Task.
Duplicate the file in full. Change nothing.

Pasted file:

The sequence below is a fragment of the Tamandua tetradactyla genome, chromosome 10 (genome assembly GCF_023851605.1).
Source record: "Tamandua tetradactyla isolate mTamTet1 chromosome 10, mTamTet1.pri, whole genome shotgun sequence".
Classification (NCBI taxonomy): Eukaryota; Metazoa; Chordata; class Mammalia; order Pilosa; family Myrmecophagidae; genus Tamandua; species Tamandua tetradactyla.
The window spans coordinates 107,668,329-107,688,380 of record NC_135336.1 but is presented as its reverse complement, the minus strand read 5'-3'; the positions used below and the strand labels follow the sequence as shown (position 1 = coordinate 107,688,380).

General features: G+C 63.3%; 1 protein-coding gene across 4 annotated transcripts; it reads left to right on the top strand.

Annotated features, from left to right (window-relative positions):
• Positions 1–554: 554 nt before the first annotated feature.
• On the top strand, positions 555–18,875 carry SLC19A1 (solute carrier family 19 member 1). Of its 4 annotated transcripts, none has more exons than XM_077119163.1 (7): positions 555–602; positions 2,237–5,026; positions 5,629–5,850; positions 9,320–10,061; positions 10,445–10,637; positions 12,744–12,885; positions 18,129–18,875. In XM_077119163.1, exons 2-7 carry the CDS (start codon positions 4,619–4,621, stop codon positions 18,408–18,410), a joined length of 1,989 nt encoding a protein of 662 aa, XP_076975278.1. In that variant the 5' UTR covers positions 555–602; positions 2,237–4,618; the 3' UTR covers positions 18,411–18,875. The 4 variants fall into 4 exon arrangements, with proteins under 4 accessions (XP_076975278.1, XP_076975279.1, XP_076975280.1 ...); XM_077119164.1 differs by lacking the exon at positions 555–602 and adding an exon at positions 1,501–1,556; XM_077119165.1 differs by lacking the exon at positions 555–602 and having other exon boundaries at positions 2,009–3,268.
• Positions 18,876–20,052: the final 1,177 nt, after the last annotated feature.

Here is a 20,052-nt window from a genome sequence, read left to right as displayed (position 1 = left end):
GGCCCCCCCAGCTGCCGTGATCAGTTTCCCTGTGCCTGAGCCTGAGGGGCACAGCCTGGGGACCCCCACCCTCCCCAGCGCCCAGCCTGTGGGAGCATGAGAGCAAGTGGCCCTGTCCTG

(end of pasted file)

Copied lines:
The sequence below is a fragment of the Tamandua tetradactyla genome, chromosome 10 (genome assembly GCF_023851605.1).
Source record: "Tamandua tetradactyla isolate mTamTet1 chromosome 10, mTamTet1.pri, whole genome shotgun sequence".
Classification (NCBI taxonomy): Eukaryota; Metazoa; Chordata; class Mammalia; order Pilosa; family Myrmecophagidae; genus Tamandua; species Tamandua tetradactyla.
The window spans coordinates 107,668,329-107,688,380 of record NC_135336.1 but is presented as its reverse complement, the minus strand read 5'-3'; the positions used below and the strand labels follow the sequence as shown (position 1 = coordinate 107,688,380).

General features: G+C 63.3%; 1 protein-coding gene across 4 annotated transcripts; it reads left to right on the top strand.

Annotated features, from left to right (window-relative positions):
• Positions 1–554: 554 nt before the first annotated feature.
• On the top strand, positions 555–18,875 carry SLC19A1 (solute carrier family 19 member 1). Of its 4 annotated transcripts, none has more exons than XM_077119163.1 (7): positions 555–602; positions 2,237–5,026; positions 5,629–5,850; positions 9,320–10,061; positions 10,445–10,637; positions 12,744–12,885; positions 18,129–18,875. In XM_077119163.1, exons 2-7 carry the CDS (start codon positions 4,619–4,621, stop codon positions 18,408–18,410), a joined length of 1,989 nt encoding a protein of 662 aa, XP_076975278.1. In that variant the 5' UTR covers positions 555–602; positions 2,237–4,618; the 3' UTR covers positions 18,411–18,875. The 4 variants fall into 4 exon arrangements, with proteins under 4 accessions (XP_076975278.1, XP_076975279.1, XP_076975280.1 ...); XM_077119164.1 differs by lacking the exon at positions 555–602 and adding an exon at positions 1,501–1,556; XM_077119165.1 differs by lacking the exon at positions 555–602 and having other exon boundaries at positions 2,009–3,268.
• Positions 18,876–20,052: the final 1,177 nt, after the last annotated feature.

Here is a 20,052-nt window from a genome sequence, read left to right as displayed (position 1 = left end):
GGCCCCCCCAGCTGCCGTGATCAGTTTCCCTGTGCCTGAGCCTGAGGGGCACAGCCTGGGGACCCCCACCCTCCCCAGCGCCCAGCCTGTGGGAGCATGAGAGCAAGTGGCCCTGTCCTG